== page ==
A South Carolina House subcommittee is considering legislation that would prohibit the use of hand-held cell phones and texting while driving.
Ned Blackmon of Lancaster testified before the panel that his 35-year-old son was killed in 2003 when a woman using a cell phone made a left turn and caused an accident with a logging truck. That, in turn, caused Monty Blackmon’s car, which was behind the woman on the highway, to be crushed. At the time of the accident Monty Blackmon was returning from his job as an engineer. Blackmon says the accident occurred on Highway 265.
(Blackmon decribes his son’s accident MP3 :24)
The subcommittee is chaired by Aiken County Representative Don Smith. “Honestly, when I’m in my neighborhood back home I get more comments from people on texting and cell phone use than I do on budget cuts,” says Smith. “And we’ve had some bad budget cuts in the last few years. There is a lot of concern about the driving issue right now.”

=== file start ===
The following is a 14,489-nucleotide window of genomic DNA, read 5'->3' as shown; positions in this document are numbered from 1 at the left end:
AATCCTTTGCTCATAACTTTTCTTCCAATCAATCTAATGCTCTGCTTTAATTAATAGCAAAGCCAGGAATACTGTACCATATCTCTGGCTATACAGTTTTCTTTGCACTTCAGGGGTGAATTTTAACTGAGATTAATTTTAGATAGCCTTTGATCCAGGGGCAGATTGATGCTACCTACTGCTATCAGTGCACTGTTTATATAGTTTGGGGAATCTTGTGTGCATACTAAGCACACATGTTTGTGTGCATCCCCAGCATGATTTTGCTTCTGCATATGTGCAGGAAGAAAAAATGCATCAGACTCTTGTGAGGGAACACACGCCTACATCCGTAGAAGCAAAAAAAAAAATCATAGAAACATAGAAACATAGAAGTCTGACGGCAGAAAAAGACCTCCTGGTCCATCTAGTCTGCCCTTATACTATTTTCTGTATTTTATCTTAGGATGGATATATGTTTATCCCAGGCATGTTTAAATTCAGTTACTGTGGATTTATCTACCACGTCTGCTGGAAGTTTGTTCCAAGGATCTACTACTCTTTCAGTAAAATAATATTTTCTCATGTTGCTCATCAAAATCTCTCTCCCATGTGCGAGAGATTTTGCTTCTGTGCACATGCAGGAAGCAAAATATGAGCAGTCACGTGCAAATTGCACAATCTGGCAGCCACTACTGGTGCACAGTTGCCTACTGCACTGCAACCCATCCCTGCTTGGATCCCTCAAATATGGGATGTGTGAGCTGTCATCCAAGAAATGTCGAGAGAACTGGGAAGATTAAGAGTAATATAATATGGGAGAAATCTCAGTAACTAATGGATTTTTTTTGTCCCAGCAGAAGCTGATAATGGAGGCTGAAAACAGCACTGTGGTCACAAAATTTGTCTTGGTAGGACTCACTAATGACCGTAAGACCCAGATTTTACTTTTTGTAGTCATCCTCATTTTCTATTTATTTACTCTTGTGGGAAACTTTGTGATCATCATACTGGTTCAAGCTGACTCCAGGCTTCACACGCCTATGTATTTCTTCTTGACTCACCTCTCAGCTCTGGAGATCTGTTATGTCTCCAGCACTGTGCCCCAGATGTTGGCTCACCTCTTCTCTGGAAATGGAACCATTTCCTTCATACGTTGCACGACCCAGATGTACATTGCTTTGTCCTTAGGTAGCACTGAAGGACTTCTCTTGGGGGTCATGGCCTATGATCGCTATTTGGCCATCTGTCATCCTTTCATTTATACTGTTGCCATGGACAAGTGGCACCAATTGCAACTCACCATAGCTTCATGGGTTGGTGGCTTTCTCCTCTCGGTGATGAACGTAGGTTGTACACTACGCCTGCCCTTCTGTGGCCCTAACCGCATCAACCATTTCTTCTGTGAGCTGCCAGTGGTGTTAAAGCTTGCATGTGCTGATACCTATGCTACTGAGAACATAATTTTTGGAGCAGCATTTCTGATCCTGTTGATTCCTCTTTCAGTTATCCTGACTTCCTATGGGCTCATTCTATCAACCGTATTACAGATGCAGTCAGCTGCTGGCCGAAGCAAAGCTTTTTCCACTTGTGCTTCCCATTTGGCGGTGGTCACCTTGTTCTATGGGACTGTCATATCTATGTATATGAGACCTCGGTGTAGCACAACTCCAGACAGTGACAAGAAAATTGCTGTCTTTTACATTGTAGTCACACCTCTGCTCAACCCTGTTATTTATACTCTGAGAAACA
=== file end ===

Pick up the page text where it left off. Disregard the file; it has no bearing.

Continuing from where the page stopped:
But while many people want to ban texting while driving, not everyone favors banning chatting on a cell phone. Department of Public Safety Director Mark Keel says his Department is strongly behind the part of the bill that would prohibit texting. “At this point, we’re looking at it incrementally and what we can get passed this year,” says Keel. “Of the studies that have been done, text messaging is the more dangerous of the two. That’s the part of the bill we hope will get passed.”
The panel will meet again Wednesday, February 3rd and take a vote on the issue.